I have researched, I could tell that ‘street wear’ fonts were pretty basic, which

made sense, because they followed that of street signs or metro signs. That,

essentially, makes it street-ish as it borrows elements that are true to its form.

I tried out several fonts, namely:

Conclusion:

I was generally pleased with the pace and results of this project. As I had to

sketch out what had to be done beforehand, I was able to give myself ample

time to segment each step so that I can submit on time. There were a lot of

work to be done, and I knew that it wouldn’t be possible to churn out a zine

in a short amount of time. I took my time with every step, changing bits and

pieces and asked my friends on how to improve it. Shirley’s week by week

consultation kept me up to speed and made sure I was able to produce

something to consult and change on a weekly basis.

I felt that the photo shoot was the hardest/most stressful one to plan for as I

was constantly worried that the shots did not turn out the way they should

(or according to my mood board) and it rained for a bit which really threw me

off as I wasn’t sure when it’d stop. Overall, I am glad to be learning something

new with every step and this project forced me to go out of my comfort zone

to experiment and develop my own style. I am immensely relieved that I

abandoned my previous idea of industrialized mama shop to a streetwear

zine.

 

References:

https://www.pinterest.com/cheahruihong/yishun-inspo/

https://hypebeast.com/

Why Yishun is the most terrifying place to live in Singapore

For research process of Yishun,

check out: https://oss.adm.ntu.edu.sg/rcheah002/locale-presentation-yishun/

Thank you for reading!

 

 

 

 

Roman Ondak
(Slovak, born 1966)

Measuring the Universe

 

 

 

 

 

 

 

 

 

 

 

 

I found Roman Ondak’s work really special, the simple gesture of recording down the name and particulars of each individual
that went to the exhibition according to their height created a thick line across the room. The work has personality,
creativity and most importantly, to me, it was created through individualism. In participatory art, the artwork grows along
with the participation, and watching the exhibition unfold was really interesting. Roman Ondak portrayed how simple it is
to create an artwork through our uniqueness.

Erwin Wurm

(Austria, 1954)

Ice Head 2003

 

 

 

 

 

 

 

 

 

 

 

 

 

 

 

 

 

 

 

 

 

 

 

 

Erwin Wurm invites participants to interact with the art pieces, which have holes in them specifically for the participants to stick a limb in and pose for a photo. With the involvement of the participants, the art piece, which initially seemed mundane and uninteresting, suddenly comes to life and also has a little bit of humour embedded in the participatory art. In a way, the art piece cannot be recreated in that exact setting, making it more intriguing and unique.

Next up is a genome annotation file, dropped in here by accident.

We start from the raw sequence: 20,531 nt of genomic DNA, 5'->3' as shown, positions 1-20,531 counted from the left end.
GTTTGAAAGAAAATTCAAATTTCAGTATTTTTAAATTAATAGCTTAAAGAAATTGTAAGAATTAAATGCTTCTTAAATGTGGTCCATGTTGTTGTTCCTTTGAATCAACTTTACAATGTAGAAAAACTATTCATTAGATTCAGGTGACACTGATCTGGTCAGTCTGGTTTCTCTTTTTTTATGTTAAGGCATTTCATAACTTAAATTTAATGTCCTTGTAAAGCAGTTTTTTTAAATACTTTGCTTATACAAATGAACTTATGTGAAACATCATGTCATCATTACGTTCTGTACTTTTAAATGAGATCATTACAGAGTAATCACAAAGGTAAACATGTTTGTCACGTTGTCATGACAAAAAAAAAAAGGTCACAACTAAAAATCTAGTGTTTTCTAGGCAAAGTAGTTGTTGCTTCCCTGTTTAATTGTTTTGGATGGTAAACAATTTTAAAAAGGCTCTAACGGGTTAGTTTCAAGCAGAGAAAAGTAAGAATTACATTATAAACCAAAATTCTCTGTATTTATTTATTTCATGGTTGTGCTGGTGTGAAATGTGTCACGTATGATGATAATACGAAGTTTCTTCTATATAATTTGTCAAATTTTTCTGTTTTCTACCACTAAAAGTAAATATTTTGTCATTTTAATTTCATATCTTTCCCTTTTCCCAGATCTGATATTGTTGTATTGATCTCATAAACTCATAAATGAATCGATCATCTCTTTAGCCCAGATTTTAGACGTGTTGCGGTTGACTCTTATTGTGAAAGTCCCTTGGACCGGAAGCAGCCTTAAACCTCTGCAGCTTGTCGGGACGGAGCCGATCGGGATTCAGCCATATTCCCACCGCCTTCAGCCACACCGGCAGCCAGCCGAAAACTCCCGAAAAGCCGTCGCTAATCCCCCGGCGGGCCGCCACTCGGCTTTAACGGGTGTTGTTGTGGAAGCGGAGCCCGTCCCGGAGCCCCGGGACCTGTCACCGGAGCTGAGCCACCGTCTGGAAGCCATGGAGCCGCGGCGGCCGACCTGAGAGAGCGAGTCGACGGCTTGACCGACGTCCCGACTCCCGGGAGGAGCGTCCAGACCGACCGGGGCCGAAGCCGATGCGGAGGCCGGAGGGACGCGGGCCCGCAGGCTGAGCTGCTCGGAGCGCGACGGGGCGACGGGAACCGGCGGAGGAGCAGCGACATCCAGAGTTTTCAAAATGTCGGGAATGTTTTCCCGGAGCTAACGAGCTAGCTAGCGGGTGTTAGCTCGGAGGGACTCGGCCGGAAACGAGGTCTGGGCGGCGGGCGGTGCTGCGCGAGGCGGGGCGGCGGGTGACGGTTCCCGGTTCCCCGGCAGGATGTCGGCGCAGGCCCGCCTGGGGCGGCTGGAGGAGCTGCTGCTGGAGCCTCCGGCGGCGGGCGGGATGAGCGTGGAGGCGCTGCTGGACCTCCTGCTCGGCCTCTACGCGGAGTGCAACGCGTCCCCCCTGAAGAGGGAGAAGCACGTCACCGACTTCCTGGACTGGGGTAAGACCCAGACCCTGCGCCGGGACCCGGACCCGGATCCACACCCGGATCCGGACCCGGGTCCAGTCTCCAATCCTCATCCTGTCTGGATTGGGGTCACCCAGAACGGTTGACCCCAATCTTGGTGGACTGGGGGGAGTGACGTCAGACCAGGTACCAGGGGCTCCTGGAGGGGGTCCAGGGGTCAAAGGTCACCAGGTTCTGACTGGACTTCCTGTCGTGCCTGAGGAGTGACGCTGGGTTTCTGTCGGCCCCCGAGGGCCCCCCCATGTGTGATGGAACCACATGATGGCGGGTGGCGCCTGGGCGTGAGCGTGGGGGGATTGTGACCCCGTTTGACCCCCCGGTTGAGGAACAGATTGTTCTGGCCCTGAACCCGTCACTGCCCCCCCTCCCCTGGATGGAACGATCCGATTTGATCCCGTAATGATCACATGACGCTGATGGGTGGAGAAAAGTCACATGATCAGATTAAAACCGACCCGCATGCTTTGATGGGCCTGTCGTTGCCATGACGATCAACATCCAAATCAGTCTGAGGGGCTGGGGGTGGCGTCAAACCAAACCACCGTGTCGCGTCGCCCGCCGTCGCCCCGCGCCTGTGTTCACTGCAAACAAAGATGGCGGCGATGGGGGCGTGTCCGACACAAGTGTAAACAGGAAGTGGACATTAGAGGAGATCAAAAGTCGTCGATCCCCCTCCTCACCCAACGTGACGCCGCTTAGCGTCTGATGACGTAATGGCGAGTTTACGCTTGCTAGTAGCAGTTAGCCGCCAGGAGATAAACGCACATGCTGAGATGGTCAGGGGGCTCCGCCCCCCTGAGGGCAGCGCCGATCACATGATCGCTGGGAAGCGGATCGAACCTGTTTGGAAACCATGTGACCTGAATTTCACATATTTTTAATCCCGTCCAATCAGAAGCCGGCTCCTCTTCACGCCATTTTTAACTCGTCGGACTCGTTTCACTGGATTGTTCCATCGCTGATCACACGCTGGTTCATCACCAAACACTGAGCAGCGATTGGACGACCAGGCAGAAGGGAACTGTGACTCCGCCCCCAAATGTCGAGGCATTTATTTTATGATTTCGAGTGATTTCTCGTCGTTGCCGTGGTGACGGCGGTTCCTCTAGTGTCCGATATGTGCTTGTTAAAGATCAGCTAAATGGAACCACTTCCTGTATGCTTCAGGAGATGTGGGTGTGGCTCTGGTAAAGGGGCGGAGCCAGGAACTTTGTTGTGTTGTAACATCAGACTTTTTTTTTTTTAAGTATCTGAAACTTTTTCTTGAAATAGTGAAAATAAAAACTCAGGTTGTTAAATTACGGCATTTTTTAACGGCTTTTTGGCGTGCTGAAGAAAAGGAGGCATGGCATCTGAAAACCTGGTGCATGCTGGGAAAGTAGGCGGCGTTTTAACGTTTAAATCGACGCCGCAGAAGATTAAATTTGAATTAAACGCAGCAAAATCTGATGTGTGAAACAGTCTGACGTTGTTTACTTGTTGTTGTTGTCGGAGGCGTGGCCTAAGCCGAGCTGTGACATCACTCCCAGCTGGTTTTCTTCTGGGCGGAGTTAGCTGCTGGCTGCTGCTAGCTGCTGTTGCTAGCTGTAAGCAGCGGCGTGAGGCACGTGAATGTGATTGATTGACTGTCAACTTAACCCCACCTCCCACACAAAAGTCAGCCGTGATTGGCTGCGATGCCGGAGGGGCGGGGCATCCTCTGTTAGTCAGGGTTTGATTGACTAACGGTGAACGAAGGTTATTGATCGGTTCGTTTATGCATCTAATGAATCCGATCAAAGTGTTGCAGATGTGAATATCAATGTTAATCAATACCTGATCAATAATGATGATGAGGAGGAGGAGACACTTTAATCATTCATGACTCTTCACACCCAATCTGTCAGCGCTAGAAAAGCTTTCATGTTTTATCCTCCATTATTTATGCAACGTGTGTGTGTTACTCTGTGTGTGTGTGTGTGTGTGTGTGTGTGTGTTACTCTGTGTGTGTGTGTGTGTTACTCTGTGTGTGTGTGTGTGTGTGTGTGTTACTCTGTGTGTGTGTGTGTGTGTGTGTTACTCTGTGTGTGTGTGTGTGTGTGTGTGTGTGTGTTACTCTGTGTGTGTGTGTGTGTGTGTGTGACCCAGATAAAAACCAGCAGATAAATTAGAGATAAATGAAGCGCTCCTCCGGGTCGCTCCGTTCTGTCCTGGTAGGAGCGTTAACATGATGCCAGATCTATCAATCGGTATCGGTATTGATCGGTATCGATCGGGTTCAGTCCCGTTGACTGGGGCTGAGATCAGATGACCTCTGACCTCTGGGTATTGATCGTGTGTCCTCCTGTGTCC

Glorification of Vices

We live in a society where drinking alcohol and smoking cigarettes are becoming inherently normal. The crave for a mild, temporary buzz from smoking a cigarette and tipsiness experienced from having a little too much alcohol is increasing, especially among the younger generation. The illusion of fulfillment and contentment by undertaking vices is widespread. Pop culture, which promotes alcohol consumption and other vices as a prerequisite to having a ‘good time’, has a strong influence on its young audience. This plaguing plight of mindset changes may ultimately lead to wrongful glorification of vices, of which some are so afraid of. We must be more aware of doing the morally right thing, especially when faced in tough situations when we are convinced otherwise. In this era of defiance and rebelliousness, who will hold firm to their ethics? Why do we glorify such bad behaviours, when we are clearly aware of the consequences?

Concept

Influence.

I want to show, through a series of simple drawings created by 10 participants,
the presence of influence we have on each other, whether in a big or small way.
I folded 2 A4 cardboards, attached 2 different flowers on one end of the cardboard,
and cut a hole on the other end.

The presentation went as followed:
The 10 participants would be separated into two groups: One would be able to see
what each other have drawn, the other group would not be able to do so.
They would go take turns to enter the classroom, and the participants were not
allowed to communicate verbally. They would then insert one hand into the cardboard box
and feel the object, and draw whatever they felt the object was. There was a little twist
to this, I switched the boxes around after the second person from each group had drawn their
drawings. The third person from each group would then draw a different object, and because
they were not allowed to communicate, they would not know that it was changed. The group
that were allowed to refer to one another’s work ended up drawing similar items even though
their objects had changed.


The group that was not allowed to refer to each other’s work drew objects of their own interpretation. I explained to the class afterwards that my point was made, that we were inevitably affected by one another, and this extended much further than simply drawing flowers from a cardboard box. Consider influence in a bigger context, such as in our daily lives. We are affected by the choices that others make, such as giving bad reviews to a particular movie and bringing down its ratings. We would always check the reviews of a movie before watching, and would more often than not skip the movie if it had terrible reviews.

Feedback:
The objects could have had more difference to make the participants think twice about what they were drawing.

Reflection: I was glad that I was able to convey my ideas through a simple participatory work, and with a revision, I believe that the work could have an educational aspect for the younger generation and possibly educate on the importance of having individualism.